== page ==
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1733 The first Georgia colonists sailed aboard the Anne into Port Royal Sound and then upriver to Beaufort, located on Port Royal Island. [See map] Here, a company of British soldiers stationed at a military outpost helped the colonists move into new barracks to recover from their ocean voyage.
For the Anne, its role in the founding of Georgia was over. After the colonists unloaded, the captain of the Anne returned to Charleston for food, water, supplies, and a cargo for England.
[Note: Letters, diaries, and records of this time show dates based on the Julian calendar (referred to as "Old Style") then in effect in Britain and the American colonies. The Gregorian calendar ("New Style") was adopted in 1752. Thus, Jan. 20, 1732/33 (Old Style) represents Jan. 31, 1733 under the calendar now in effect. For a fuller explanation, click here.]
1788 One of America's oldest black churches was established in Savannah. On this day, white Baptist minister Abraham Marshall and black minister Jesse Peter officially certified the African Baptist Church as the "Ethiopian Church of Jesus Christ." Marshall and Peter ordained Andrew Bryan, a slave who had been ministering to Savannah blacks (and some whites), as church pastor. Unfortunately, many white slave owners were not happy with the idea of a black church and forbade their slaves to attend.
1920 Actor DeForest Kelley was born in Atlanta. As a teenage, Kelley was noticed while singing in his church choir, which led to singing positions on local radio and at the Atlanta Paramount Theater. At age 17, Kelley went California to stay with an uncle for two weeks. He found it irresistible and ended up staying a year. He returned to Georgia briefly, but the lure of California drew him back and soon he took residence there permanently. He performed in Long Beach with a local theater group and did some Navy training films. A Paramount talent scout noticed him in one of these training films, which resulted in a screen test and eventually a contract – one of the last of the old studio contract system. Under contract with Paramount for over two years, Kelley appeared in two films – "Fear in the Night" and "Variety Girl." After his contracted expired, Kelley returned to Paramount to appear in a number of westerns, usually as the villain. He also was one of the first actors to cross over from movies to television, appearing as a guest star on such television shows as "Gunsmoke" and "Bonanza." Kelley also acted in a number of television pilots, one of which was finally picked up in 1966 and sealed Kelley's future – his role of Dr. "Bones" McCoy on "Star Trek" (click here).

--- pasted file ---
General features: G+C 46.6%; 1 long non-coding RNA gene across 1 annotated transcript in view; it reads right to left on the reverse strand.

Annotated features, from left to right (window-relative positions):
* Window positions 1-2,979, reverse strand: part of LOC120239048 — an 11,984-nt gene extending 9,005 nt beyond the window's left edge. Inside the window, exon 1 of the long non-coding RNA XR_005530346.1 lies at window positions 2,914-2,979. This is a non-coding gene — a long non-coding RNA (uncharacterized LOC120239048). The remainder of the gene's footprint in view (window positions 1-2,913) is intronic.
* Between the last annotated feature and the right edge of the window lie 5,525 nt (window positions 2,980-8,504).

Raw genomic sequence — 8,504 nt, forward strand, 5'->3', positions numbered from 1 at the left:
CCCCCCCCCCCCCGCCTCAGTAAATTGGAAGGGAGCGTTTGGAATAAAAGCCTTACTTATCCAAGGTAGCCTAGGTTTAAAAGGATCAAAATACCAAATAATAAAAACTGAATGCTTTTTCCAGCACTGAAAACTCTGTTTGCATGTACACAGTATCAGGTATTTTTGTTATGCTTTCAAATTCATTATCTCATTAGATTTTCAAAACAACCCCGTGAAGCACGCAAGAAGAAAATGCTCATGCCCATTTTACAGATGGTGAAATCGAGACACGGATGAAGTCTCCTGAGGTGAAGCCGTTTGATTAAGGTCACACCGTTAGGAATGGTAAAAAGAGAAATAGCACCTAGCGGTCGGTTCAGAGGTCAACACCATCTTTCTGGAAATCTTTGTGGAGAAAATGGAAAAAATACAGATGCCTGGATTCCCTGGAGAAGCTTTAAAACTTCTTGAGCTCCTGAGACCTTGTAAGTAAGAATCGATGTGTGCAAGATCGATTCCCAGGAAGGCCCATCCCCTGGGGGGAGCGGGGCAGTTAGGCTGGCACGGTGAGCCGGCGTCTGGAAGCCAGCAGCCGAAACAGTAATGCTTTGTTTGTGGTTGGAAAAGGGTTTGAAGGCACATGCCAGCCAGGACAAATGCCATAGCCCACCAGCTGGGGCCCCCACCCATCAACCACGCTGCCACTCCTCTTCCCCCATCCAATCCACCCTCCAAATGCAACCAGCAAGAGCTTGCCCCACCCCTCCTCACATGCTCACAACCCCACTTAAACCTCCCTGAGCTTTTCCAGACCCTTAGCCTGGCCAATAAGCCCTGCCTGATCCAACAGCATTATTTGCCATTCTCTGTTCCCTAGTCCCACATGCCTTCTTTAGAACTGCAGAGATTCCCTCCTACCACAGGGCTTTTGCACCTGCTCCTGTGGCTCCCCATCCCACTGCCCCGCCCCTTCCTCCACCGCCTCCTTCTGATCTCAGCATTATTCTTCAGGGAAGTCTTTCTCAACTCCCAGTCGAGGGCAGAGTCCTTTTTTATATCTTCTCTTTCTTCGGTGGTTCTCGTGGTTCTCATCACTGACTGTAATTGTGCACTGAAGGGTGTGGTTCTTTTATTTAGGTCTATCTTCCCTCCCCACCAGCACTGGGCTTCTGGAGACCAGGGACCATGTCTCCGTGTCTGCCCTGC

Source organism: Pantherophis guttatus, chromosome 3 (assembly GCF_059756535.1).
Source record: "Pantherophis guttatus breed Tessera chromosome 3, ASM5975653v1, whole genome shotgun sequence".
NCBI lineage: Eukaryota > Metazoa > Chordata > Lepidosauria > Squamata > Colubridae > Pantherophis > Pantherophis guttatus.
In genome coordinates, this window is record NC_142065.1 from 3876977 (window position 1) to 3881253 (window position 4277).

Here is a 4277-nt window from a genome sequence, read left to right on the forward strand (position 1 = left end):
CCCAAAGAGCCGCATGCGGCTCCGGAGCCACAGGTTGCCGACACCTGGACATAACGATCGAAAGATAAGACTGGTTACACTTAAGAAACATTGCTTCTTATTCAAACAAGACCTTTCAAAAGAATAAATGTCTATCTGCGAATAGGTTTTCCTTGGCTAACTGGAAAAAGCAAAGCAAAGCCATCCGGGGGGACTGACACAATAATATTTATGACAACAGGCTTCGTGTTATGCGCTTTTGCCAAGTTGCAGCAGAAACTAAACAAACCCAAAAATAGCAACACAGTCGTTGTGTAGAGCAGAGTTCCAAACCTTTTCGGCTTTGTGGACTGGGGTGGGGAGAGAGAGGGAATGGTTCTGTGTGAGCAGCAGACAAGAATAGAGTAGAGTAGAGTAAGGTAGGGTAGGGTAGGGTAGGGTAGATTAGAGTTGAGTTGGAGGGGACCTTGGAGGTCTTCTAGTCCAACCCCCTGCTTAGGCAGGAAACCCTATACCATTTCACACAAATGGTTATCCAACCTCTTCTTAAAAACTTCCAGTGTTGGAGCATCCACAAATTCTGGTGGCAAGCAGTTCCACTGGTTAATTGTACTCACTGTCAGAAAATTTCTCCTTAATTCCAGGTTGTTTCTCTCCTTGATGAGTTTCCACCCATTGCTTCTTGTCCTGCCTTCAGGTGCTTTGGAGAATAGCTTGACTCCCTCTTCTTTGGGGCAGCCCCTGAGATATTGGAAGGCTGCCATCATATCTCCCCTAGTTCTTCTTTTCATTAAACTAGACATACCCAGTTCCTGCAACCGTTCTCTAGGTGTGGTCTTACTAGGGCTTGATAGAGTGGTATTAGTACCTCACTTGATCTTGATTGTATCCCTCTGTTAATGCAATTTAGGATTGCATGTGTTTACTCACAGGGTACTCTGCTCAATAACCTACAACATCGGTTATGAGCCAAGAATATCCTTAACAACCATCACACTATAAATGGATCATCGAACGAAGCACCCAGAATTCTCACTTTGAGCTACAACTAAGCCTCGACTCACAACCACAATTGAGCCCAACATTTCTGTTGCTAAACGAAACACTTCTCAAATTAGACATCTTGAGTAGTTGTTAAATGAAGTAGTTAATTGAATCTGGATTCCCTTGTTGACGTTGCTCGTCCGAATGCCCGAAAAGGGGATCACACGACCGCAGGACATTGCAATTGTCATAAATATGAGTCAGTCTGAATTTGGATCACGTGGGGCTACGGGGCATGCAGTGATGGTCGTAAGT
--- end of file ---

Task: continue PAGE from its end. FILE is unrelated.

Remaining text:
He went on to do all three seasons of the show (which has been syndicated and rerun countless times), did the voice-over for an animated version of the show, appeared in all six movies featuring the original cast, and made a special appearance in the premiere episode of "Star Trek: The Next Generation." In all, Kelley appeared in over 400 television episodes during his acting career. In his later years, he was a resident of motion picture industry's retirement home in Los Angeles. After a long illness, he died at age 79 on June 11, 1999.
1922 Sam Jethroe, the first major league black player to play for the Braves, was born in East St. Louis, Illinois.
1939 U.S. Senator Paul Coverdell was born in Des Moines, Iowa. Coverdell's family moved to Georgia while he was young and opened a small family business. After serving in the army, Coverdell returned to to Georgia and helped transform the family business into a successful nationwide marketing company. His political career began in 1970 when he was elected to the Georgia State Senate. Here, he was soon chosen Senate Minority Leader, a position he held for fifteen years. In 1989 he was appointed director of the U. S. Peace Corps by President George Bush. Under his leadership, the Peace Corps expanded its mission to include serving the new, but often war-torn, democracies of Eastern Europe. In 1992 Coverdell was elected to the United States Senate after a grueling campaign in which he faced runoffs in both the primary and general elections. He was reelected in 1998 but died on July 18, 2000.
1947 Baseball Hall of Famer Josh Gibson died in Pittsburgh, Penn. Born Dec. 21, 1911 in Buena Vista, Ga., he didn't play baseball until his family moved to Pittsburgh when he was 13. Gibson played catcher, but it was his ability to hit home runs that made him the Babe Ruth of the Negro League. Playing for the Pittsburgh Crawfords, he hit 84 home runs in the 1936 season – the all-time record for any professional baseball player. In 1972, Gibson became the second Negro League player to be inducted into the Major League Baseball Hall of Fame, joining famed pitcher Satchel Paige.
1980 Jimmy Carter announced that the United States would boycott the 1980 Summer Olympics in Moscow because the Soviet invasion of Afghanistan.
1986 Martin Luther King's birthday was celebrated for the first time as a national holiday.
In Their Own Words on This Day . . .
Source: Collections of the Georgia Historical Society, Vol. VI, The Letters of the Hon. James Habersham, 1756-177. (Savannah: Georgia Historical Society, 1904), p. 53.
1861 From Rockbridge, Ga., planter Thomas Maguire recorded in his journal on the secession of Georgia from the Union:
Source: Franklin M. Garrett, Atlanta and Environs: A Chronicle of Its People and Events (Athens: University of Georgia Press, 1969 reprint of original 1954 volume), Vol. I, p. 495.
For more, see This Week in Georgia Civil War History.
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